Because we can’t forget that forgiveness frees us. When we refuse to forgive, we spend a LOT of time thinking about the person or people who wronged us. We replay their wrong actions over and over again. We end up spending a lot of time stuck in a particular moment or period of time. Forgiveness allows us to move forward. We are set free from the situation and the person or people who have wronged us. And we show that we are trusting in God to deal with the people and situation properly. Contrary to how it is sometimes understood, forgiveness is NOT saying that whatever offense has been done to us is ok. When God forgives our actions that seek to dethrone him in our lives, he isn’t saying that our actions are ok. They are wrong. Forgiveness is letting go of our desires for revenge, Instead, forgiving a person means trusting that God will deal with that person and their actions. We give up our “right” to tell God how that person and situation should be dealt with.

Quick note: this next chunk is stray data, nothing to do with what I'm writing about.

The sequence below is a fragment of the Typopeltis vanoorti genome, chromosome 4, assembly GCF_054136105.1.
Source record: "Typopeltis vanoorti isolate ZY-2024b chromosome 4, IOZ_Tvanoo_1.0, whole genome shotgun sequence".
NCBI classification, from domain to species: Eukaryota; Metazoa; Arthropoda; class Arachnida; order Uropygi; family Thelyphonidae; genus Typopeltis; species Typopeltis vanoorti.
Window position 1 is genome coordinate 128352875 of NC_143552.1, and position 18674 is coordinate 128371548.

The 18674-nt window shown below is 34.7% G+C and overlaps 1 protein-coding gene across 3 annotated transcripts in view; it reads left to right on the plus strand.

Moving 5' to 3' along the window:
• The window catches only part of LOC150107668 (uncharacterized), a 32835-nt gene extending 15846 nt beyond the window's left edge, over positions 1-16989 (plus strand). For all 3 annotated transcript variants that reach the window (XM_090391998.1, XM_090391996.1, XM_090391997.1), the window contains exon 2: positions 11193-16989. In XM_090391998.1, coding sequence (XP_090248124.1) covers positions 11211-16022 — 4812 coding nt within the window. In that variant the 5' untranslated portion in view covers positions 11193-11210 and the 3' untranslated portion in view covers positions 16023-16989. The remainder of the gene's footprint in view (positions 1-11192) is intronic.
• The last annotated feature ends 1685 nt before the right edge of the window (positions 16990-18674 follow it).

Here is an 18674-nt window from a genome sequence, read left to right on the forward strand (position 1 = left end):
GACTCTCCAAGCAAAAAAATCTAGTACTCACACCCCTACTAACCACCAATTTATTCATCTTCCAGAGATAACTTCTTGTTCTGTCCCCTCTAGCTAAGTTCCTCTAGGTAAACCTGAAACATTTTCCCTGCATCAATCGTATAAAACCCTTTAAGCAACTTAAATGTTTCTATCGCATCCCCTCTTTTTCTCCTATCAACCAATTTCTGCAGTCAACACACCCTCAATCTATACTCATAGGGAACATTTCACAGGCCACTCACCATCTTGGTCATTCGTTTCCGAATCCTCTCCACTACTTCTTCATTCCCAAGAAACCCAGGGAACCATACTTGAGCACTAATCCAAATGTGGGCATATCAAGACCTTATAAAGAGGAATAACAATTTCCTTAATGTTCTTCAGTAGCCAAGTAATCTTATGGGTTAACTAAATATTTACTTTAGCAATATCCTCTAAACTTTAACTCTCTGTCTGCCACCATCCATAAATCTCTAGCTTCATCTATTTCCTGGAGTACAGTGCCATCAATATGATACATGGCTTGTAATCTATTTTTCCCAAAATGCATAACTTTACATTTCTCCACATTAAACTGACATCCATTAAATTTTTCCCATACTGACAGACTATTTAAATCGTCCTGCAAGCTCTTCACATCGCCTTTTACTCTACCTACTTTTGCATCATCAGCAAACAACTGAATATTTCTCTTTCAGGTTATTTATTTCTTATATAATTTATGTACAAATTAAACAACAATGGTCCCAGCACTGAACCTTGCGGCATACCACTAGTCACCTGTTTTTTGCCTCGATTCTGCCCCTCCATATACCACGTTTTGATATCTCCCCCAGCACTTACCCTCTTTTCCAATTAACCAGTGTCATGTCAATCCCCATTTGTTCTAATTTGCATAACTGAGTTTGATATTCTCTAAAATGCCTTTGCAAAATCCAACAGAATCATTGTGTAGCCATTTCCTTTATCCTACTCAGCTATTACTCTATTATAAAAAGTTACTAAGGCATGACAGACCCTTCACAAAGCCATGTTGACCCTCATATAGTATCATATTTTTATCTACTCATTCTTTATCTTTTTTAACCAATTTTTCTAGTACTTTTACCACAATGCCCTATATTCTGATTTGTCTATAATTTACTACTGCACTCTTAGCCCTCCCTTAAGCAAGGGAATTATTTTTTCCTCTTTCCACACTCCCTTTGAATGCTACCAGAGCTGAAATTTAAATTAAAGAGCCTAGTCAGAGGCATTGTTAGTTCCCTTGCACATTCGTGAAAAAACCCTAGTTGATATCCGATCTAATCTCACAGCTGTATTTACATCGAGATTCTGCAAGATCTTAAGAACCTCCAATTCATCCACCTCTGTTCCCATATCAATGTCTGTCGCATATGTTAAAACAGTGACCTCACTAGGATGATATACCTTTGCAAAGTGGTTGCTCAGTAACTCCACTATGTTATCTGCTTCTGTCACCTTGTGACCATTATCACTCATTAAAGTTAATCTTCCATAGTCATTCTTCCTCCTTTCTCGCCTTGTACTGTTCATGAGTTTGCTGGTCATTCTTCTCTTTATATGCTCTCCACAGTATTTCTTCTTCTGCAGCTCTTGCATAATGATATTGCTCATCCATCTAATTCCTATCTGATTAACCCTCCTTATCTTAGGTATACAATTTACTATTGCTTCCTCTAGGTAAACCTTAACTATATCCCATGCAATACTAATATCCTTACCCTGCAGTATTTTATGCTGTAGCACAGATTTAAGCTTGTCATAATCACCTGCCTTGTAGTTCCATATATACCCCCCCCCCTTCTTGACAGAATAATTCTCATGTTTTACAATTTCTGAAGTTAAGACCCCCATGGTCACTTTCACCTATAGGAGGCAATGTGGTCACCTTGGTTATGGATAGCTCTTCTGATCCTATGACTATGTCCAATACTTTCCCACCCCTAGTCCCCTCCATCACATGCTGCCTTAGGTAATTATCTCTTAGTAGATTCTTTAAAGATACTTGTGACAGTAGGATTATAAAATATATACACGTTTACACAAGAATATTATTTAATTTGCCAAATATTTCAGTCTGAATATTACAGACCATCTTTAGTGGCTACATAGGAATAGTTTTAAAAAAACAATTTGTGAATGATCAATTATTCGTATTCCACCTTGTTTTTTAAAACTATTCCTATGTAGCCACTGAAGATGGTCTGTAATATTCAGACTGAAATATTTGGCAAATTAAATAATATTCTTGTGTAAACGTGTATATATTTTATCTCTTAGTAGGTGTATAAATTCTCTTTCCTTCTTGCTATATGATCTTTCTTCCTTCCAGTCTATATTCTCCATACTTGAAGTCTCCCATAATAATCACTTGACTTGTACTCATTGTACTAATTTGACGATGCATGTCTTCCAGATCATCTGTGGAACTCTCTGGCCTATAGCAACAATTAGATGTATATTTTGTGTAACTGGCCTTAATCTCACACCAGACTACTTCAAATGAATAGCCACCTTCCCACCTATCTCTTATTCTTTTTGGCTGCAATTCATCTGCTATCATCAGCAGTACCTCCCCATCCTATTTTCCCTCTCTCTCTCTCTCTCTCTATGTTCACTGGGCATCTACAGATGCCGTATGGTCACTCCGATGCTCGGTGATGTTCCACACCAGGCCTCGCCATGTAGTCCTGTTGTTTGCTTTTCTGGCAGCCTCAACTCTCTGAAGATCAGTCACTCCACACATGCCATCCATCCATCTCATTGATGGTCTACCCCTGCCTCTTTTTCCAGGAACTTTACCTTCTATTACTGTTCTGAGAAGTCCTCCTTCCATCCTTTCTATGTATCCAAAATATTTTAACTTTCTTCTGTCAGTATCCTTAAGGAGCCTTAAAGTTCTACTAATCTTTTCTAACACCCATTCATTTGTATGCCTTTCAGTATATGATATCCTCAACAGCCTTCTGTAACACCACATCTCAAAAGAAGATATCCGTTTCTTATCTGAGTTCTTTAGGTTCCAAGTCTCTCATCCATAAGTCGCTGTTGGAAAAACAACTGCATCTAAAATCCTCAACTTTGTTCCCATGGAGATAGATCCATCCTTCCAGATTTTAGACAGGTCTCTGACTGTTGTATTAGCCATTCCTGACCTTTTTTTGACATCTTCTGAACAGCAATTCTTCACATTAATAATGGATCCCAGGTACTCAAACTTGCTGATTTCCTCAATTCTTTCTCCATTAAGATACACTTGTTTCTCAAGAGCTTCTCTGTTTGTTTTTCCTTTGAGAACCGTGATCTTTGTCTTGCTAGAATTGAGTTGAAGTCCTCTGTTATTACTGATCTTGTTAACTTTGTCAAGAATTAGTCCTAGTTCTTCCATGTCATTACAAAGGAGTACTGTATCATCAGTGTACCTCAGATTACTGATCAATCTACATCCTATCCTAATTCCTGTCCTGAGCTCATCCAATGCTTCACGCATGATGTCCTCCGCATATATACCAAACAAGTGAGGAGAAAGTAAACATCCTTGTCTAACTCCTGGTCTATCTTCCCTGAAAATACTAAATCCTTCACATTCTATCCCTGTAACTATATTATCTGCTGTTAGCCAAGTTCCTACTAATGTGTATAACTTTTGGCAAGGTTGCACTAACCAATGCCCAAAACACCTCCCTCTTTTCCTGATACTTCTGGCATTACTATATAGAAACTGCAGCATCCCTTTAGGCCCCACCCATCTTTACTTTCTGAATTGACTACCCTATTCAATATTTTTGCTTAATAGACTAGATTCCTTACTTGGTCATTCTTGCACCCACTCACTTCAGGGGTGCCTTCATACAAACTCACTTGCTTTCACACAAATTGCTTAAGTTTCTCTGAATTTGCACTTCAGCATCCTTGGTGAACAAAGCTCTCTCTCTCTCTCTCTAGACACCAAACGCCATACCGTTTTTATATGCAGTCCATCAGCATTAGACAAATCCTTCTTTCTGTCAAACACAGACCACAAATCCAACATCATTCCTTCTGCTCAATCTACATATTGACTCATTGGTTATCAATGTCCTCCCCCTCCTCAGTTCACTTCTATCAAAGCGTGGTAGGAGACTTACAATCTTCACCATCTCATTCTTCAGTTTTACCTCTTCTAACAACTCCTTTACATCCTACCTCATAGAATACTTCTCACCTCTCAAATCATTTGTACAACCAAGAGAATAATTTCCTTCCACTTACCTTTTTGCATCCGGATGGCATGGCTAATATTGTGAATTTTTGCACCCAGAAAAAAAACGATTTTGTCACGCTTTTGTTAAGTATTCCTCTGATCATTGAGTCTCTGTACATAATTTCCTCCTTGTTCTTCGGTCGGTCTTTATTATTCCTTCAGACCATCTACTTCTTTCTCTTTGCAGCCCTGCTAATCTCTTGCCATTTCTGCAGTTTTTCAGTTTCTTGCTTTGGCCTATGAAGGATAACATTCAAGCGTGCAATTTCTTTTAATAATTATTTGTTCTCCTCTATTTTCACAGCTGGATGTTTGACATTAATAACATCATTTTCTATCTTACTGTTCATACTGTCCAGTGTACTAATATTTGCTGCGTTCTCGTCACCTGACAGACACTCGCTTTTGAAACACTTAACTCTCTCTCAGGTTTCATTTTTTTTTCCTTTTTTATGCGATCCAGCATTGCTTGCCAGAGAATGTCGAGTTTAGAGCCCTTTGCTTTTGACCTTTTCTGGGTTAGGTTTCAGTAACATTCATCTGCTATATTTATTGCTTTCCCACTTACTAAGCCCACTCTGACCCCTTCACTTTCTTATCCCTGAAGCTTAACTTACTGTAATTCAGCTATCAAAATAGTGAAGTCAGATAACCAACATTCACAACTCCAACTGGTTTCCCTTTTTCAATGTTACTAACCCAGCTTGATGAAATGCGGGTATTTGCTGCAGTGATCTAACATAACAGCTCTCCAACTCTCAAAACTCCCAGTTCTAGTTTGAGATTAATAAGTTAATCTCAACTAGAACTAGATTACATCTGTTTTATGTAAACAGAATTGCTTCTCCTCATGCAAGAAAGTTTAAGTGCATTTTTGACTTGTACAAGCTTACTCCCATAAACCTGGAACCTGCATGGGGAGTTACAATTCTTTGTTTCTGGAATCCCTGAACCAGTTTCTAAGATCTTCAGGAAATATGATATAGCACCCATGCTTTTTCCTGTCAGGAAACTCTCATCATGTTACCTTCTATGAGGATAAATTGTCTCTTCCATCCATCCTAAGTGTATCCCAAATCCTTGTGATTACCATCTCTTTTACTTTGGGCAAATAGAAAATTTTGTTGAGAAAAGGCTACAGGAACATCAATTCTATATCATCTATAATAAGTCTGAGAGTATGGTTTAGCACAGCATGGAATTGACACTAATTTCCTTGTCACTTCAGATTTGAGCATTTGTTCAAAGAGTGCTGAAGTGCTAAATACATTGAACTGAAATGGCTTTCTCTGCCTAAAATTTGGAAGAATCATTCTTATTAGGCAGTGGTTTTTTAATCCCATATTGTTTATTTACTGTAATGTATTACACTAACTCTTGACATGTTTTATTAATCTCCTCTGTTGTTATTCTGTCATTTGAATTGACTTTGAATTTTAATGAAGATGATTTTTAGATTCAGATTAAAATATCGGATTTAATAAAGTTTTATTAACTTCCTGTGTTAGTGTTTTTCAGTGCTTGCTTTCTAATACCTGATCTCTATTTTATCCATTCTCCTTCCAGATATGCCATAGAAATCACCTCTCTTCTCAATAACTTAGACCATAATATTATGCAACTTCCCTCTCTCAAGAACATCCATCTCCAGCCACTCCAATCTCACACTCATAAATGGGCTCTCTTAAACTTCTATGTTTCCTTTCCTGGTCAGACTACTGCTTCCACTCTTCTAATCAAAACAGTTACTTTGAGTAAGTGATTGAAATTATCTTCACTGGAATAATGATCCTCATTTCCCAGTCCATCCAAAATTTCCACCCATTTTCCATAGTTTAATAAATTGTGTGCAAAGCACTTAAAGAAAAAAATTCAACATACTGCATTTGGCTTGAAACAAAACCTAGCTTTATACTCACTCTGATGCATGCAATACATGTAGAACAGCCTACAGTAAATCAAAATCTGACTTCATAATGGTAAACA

Forgiveness is not Magic
We should also note that forgiveness does not mean that there will or should be no consequences for wrong behavior. Even if a murderer sincerely apologizes for their action, they will face a consequence. While forgiveness means that we are letting go of our anger and desires for revenge there are consequences that come from our actions. Trust that has been lost can’t be regained simply by forgiving someone. If you have been forgiven for something, there may still be consequences for your behavior. For instance, a person who is abused by their spouse may forgive them, but they will also establish a boundary for safety until or if their spouse stops the abusive behavior. When someone creates a boundary between themselves and the person or entity that broke trust, that doesn’t show a lack of forgiveness; it simply demonstrates that there are natural consequences for negative behavior.